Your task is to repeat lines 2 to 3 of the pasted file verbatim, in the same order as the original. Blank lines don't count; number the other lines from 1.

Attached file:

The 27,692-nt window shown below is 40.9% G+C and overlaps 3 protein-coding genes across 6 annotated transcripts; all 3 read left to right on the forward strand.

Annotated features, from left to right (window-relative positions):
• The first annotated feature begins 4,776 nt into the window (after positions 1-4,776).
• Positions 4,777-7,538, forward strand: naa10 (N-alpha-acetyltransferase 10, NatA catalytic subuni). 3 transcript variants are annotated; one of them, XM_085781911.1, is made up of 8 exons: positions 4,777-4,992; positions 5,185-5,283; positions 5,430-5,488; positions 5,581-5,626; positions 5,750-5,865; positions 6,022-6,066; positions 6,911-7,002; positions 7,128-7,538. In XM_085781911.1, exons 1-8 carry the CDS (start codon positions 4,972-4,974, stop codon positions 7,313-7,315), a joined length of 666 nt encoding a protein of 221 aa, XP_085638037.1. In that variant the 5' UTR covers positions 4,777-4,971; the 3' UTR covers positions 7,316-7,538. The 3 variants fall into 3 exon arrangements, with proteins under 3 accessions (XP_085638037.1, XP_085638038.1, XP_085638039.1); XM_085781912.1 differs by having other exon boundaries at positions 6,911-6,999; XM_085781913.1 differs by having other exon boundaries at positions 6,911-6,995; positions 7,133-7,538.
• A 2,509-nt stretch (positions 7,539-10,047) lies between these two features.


Annotated features, from left to right (window-relative positions):
• The first annotated feature begins 4,776 nt into the window (after positions 1-4,776).